The Cost of Glory

7046282179_622499c0c6_zHere I sit, watching the Olympics again; it hooks me every time. I always say I like the winter ones better because there aren’t so many sports to keep track of, but when I start watching the summer ones, they suck me in too. In the winter, the downhill racing and the extreme sports I can’t remember the name of (what do you call the thing where they fly down a slope and do flips in the air?) grab my attention.

In the summer, I like the swimming and the diving and the track and the gymnastics and the volleyball and pretty much whatever else is on at any given time. The other day I watched something that involved a net and a ball but was like nothing else that I’ve even seen.

I would never watch some of these sports outside of this context, but every couple of years, I do. [Read more…]

Poetry as Balance Beam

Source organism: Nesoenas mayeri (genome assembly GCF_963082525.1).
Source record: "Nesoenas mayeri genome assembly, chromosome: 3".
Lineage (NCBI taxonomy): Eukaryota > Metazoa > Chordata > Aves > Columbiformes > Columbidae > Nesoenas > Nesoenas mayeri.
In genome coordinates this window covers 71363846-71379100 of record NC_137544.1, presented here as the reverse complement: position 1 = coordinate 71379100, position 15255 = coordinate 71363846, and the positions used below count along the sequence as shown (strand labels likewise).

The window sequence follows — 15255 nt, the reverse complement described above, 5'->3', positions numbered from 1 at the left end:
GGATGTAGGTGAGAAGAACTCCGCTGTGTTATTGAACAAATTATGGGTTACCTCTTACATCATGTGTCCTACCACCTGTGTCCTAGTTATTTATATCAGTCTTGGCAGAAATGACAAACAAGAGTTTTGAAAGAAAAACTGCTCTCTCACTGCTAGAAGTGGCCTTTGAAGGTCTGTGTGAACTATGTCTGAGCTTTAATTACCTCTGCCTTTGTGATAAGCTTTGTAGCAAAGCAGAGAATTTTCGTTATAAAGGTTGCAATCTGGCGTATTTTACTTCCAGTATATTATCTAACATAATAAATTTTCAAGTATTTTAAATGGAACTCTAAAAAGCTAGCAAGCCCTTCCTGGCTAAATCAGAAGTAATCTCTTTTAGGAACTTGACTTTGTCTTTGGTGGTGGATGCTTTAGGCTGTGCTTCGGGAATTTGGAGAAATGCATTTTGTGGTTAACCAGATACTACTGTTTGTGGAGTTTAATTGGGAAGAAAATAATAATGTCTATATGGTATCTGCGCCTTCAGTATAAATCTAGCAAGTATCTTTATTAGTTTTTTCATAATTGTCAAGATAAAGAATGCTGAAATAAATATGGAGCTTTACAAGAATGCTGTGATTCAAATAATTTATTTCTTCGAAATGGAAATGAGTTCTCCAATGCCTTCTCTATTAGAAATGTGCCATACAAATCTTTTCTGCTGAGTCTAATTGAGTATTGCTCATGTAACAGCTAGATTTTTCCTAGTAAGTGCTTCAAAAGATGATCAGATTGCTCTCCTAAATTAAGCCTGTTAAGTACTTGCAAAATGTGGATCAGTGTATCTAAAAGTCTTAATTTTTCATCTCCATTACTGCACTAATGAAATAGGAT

Because I don’t currently have a television, I wasn’t able to catch much of this summer’s Olympic games. But I did see just enough to remind me that once upon a time—in the summer of 1992, to be exact—I harbored my own dreams of Olympic glory.

I was ten, and a year or so earlier had happened to catch the women’s gymnastics World Championships on television. Immediately I fell in love with everything about the sport and its athletes, the serious young girls who approached their work with exactitude and fearlessness.

Flat-chested and well-muscled, with hair pulled back into strict ponytails or buns, the gymnasts looked at once prepubescent and adult. Their girlish features rarely portrayed any emotion—only fierce concentration. [Read more…]